Washington: Experiments prompted by a 2008 surprise from NASA’s Phoenix Mars Lander suggest that soil examined by NASA’s Viking Mars landers in 1976 may have contained carbon-based chemical building blocks of life.
“This doesn’t say anything about the question of whether or not life has existed on Mars, but it could make a big difference in how we look for evidence to answer that question,” said Chris McKay of NASA.
Scientists had found two organic chemicals - chloromethane and dichloromethane - when the Viking landers heated samples of Martian soil.
Those are exactly what the new study found when a little perchlorate -- the surprise finding from Phoenix - was added to desert soil from Chile containing organics and analyzed in the manner of the Viking tests.
“Our results suggest that not only organics, but also perchlorate, may have been present in the soil at both Viking landing sites,” said Rafael Navarro-Gonzalez of the National Autonomous University of Mexico, Mexico City.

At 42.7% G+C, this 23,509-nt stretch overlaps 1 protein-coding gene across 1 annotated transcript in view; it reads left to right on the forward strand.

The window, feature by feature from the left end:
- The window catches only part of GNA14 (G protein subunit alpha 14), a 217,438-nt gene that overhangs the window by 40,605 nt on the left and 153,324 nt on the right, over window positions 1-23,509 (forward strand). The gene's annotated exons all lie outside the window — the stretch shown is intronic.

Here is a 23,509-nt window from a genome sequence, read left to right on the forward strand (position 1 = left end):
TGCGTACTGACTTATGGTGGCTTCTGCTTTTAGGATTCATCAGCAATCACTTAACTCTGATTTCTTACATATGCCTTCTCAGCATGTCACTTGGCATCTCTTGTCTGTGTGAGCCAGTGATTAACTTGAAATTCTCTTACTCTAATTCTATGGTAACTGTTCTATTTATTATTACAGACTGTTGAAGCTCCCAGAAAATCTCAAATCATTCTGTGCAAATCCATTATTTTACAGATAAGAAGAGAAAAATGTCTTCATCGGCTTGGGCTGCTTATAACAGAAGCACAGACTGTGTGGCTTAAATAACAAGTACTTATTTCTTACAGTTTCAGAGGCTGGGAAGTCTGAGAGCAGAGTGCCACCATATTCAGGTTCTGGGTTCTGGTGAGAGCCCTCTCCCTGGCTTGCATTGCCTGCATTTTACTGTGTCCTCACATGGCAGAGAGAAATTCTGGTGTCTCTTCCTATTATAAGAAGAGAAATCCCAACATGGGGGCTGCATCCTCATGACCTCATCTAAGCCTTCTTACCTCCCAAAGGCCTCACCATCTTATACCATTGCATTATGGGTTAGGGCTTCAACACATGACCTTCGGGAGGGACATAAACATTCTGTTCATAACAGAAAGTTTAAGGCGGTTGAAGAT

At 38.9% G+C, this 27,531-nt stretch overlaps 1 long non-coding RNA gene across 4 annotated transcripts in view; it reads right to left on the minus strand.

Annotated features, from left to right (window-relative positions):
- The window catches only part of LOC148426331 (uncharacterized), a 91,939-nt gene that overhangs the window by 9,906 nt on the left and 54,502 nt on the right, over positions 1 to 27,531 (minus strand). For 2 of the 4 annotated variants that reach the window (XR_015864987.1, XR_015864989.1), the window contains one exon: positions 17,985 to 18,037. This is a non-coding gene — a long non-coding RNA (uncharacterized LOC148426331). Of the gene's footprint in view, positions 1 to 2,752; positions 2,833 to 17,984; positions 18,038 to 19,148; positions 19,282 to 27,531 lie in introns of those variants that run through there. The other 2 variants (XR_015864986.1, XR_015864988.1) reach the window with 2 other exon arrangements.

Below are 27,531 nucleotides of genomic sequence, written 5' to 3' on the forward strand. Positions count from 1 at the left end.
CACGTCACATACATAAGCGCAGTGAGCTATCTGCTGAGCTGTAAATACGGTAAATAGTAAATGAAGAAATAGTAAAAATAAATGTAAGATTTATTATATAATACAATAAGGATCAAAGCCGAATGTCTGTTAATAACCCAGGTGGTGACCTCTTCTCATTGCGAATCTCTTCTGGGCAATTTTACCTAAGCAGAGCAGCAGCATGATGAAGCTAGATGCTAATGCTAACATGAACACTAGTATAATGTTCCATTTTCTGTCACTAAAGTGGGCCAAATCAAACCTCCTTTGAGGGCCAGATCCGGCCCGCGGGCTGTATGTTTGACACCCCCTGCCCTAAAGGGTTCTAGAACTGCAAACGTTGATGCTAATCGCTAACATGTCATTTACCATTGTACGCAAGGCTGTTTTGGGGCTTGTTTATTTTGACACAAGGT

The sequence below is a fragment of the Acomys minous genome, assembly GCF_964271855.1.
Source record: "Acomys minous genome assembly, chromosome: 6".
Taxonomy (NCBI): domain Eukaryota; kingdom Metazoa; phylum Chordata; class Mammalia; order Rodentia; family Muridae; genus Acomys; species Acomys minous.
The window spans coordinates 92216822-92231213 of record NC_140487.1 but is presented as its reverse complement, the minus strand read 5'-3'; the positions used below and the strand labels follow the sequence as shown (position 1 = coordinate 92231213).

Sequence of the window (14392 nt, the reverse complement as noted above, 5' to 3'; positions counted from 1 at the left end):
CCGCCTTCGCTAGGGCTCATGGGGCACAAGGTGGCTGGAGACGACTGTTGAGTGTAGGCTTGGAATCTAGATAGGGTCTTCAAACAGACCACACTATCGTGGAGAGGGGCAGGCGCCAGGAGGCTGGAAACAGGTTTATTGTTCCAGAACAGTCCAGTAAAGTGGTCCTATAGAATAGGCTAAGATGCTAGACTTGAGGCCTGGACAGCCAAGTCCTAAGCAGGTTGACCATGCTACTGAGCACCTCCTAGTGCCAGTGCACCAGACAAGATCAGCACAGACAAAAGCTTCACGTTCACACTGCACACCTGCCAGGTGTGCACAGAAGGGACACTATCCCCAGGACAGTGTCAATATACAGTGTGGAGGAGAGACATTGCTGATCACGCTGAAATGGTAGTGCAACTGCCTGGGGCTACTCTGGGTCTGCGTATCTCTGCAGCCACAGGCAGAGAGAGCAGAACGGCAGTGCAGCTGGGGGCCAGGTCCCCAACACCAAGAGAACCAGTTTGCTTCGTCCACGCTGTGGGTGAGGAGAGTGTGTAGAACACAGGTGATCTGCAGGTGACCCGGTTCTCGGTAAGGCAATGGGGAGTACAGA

Even if Mars has never had life, scientists before Viking anticipated that Martian soil would contain organics from meteorites.
“For 30 years we were looking at a jigsaw puzzle with a piece missing. Phoenix has provided the missing piece: perchlorate. The perchlorate discovery by Phoenix was one of the most important results from Mars since Viking,” McKay said.
If organic compounds can indeed persist in the surface soil of Mars, contrary to the predominant thinking for three decades, one way to search for evidence of life on Mars could be to check for types of large, complex organic molecules, such as DNA, that are indicators of biological activity.
“If organics cannot persist at the surface, that approach would not be wise, but if they can, it’s a different story,” McKay said.